Digestion begins with the thought, sight and smell of food. These senses trigger appetite and oral and gastric secretions, preparing the upper digestive tract for food.
The next stage is chewing your food, breaking it down into smaller pieces and mixing it with saliva. Our saliva contains enzymes, minerals and antibacterial substances. The enzyme lipase helps to break down fats and amylase breaks down carbohydrates. This is where protein digestion starts.
Now on to the oesophagus. This is the gateway for food which travels through the sphincter and into the stomach. Loss of sphincter tone is one of the major causes of reflux, not an issue with acid as many people think.
Then we have the stomach. The inner most layer of the stomach is made up of parietal cells which secrete hydrochloric acid, chief cells which produce pepsinogen and mucous-secreting cells. Can you believe that around one to three litres of gastric fluid containing hydrochloric acid, digestive enzymes and binding products is secreted in a day? All of this helps to break down our food when it reaches the stomach. The main role of the stomach is to break down protein, convert enzymes, solubilise nutrients and convert iron into its bioavailable state. Water, iodine, copper, fluoride and molybdenum are all also absorbed in the stomach.
The small intestine is up next. This is where the MOST of our digestion occurs. A series of finger-like projections, called villi, are present on the mucous membranes of the small intestine, increasing the surface area where ABSORPTION occurs. Carbohydrate digestion is completed here as more enzymes are released by the pancreas. Protein is also further digested and fat digestion continues.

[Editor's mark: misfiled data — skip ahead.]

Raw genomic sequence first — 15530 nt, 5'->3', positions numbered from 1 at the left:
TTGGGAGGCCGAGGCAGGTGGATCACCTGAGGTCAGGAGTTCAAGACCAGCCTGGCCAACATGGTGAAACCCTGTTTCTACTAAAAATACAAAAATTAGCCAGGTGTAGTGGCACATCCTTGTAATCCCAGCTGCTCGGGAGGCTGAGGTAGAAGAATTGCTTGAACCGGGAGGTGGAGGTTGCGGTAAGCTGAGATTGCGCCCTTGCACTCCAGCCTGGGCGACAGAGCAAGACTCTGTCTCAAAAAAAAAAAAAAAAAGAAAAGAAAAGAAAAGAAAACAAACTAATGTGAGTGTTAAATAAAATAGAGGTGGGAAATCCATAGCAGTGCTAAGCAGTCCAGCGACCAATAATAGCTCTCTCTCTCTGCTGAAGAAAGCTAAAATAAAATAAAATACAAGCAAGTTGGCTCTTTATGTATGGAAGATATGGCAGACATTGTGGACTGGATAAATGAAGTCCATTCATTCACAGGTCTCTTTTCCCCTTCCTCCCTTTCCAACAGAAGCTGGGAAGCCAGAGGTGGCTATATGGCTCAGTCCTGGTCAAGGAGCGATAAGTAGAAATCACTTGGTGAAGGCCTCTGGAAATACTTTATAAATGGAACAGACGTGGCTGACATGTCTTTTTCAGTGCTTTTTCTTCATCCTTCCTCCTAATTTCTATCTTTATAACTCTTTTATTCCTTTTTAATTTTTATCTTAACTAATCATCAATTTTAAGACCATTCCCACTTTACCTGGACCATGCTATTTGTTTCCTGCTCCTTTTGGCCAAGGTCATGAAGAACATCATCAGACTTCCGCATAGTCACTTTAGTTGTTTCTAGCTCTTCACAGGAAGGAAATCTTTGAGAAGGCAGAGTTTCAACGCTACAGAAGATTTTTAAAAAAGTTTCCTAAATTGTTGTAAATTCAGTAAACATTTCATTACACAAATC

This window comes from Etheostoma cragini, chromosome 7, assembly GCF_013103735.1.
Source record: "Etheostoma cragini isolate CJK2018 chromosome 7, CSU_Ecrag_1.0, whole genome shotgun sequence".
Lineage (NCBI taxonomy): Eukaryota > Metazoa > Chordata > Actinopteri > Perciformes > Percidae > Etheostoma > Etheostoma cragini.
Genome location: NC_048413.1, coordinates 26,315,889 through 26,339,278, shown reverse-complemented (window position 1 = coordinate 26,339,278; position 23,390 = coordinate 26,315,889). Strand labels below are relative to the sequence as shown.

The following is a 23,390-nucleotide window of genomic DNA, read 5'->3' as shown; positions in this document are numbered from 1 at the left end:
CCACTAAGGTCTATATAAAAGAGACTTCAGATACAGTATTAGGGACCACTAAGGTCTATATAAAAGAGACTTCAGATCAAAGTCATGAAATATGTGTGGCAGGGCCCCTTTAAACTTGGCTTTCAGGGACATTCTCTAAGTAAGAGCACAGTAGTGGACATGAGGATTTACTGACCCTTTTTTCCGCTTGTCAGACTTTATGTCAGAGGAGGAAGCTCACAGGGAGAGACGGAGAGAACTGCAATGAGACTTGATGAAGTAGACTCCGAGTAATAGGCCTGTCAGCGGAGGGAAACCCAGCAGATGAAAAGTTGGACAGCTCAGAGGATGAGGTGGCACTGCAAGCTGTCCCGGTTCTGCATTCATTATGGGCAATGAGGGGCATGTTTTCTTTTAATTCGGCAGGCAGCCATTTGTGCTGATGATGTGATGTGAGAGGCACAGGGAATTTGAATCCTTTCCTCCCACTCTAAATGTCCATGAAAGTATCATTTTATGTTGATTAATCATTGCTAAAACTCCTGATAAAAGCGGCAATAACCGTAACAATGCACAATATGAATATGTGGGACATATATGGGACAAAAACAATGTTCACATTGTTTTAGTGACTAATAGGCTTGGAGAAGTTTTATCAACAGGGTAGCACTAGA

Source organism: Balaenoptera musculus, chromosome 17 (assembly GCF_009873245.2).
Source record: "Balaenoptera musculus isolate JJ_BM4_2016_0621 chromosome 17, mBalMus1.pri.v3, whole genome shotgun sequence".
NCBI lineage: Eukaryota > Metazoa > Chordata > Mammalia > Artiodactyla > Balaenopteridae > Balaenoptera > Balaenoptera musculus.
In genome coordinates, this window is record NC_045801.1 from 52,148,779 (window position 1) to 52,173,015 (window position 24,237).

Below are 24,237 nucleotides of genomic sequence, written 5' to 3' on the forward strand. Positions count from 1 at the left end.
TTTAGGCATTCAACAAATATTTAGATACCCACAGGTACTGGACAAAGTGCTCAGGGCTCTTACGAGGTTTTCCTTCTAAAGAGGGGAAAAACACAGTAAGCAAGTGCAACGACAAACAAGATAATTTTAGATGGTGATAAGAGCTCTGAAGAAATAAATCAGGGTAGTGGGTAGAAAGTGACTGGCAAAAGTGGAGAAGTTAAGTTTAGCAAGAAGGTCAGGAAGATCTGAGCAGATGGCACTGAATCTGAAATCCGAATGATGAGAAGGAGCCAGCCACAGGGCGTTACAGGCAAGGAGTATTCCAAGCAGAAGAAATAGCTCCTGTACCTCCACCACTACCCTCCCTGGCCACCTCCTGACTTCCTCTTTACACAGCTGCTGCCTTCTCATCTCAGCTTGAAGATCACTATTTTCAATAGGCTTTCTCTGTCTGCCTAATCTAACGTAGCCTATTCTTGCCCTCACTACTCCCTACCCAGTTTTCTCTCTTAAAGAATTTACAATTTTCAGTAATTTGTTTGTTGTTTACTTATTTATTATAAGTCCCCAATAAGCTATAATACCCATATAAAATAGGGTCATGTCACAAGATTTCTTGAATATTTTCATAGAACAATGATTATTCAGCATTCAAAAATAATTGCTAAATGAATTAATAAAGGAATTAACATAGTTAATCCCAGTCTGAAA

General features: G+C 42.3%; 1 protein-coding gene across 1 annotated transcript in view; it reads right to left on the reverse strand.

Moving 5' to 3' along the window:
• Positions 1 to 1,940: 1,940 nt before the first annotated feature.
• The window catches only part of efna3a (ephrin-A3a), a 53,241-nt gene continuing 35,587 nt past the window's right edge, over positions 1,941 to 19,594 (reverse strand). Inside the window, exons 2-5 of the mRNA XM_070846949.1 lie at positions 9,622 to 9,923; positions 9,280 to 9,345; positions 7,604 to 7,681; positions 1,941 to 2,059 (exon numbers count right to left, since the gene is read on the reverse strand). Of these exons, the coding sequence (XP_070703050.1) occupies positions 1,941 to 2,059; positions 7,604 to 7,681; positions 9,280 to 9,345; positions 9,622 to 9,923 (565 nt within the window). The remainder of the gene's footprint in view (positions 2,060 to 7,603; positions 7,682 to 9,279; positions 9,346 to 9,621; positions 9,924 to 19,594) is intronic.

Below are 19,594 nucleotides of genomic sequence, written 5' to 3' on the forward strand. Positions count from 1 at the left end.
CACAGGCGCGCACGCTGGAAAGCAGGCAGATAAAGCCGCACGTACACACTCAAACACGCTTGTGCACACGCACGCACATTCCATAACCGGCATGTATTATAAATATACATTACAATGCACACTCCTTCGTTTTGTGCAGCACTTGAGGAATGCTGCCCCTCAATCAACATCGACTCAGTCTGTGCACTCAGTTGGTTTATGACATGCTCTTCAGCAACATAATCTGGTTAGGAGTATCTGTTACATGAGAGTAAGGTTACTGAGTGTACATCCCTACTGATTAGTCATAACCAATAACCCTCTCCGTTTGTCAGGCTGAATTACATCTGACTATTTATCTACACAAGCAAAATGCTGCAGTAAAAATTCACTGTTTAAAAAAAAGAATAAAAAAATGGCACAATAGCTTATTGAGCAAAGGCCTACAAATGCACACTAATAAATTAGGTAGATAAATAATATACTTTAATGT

The small intestine is so important as this is where substances are absorbed including essential vitamins, minerals and amino acids. If people have upper-digestive issues, constant inflammation or damage occurring to the small intestine, they are at risk of further issues throughout the whole body.
The small intestine can get an overgrowth of bacteria which is called small intestinal bacterial overgrowth (SIBO). This is highly correlated to irritable bowel syndrome (IBS), a disorder causing abdominal pain, bloating, diarrhoea and constipation. Many people who are diagnosed with IBS actually have SIBO. There are numerous causes of SIBO including medication use, infections, stress and poor diet to name a few.
One of the most important elements within the small intestine is secretory IgA (SIgA). SIgA plays an important role in mucosal immunity, the part of our immune system that separates the outside environment from the inside of the body including digestive and respiratory tracts. An important activity of mucosal surfaces (SIgA) is that they serve as a first line of defence to repel pathogenic microorganisms and provide a finely tuned balance to guarantee controlled survival of essential commensal bacteria.
SIgA may also have beneficial effects in overall immunity by reducing inflammation within the digestive tract. Microbiome testing can identify if levels of SlgA have been affected (commonly by medication use, poor diet, high stress, inactivity, infections, high gut inflammation and poor gut immunity) and are contributing to major gut symptoms. Prolonged low SIgA levels are not ideal as this creates an environment within the gut where unwanted bacteria and infections can thrive, creating an imbalance in the gut microbial community associated with disease. When we can identify low SlgA levels, we can address it through naturopathic treatment, changing the health of people’s gut.
Written by Karly Raven BHSc Naturopath
Want to know more about the digestive system?
The above is an excerpt (modified) from Nourish Your Gut, the latest ebook from naturopath and gut health guru Karly launching on 29 October.
A special pre-launch party is kicking off on 26 October in the Nourished Gut Community on Facebook. Join now to be a part of the fun and receive special bonuses, live Q&A and education sessions plus your chance to win a copy of the ebook!
If there is one thing you should focus on for your health it is sleep, yet so many of us are forgoing this most important health factor when it comes to preventing disease.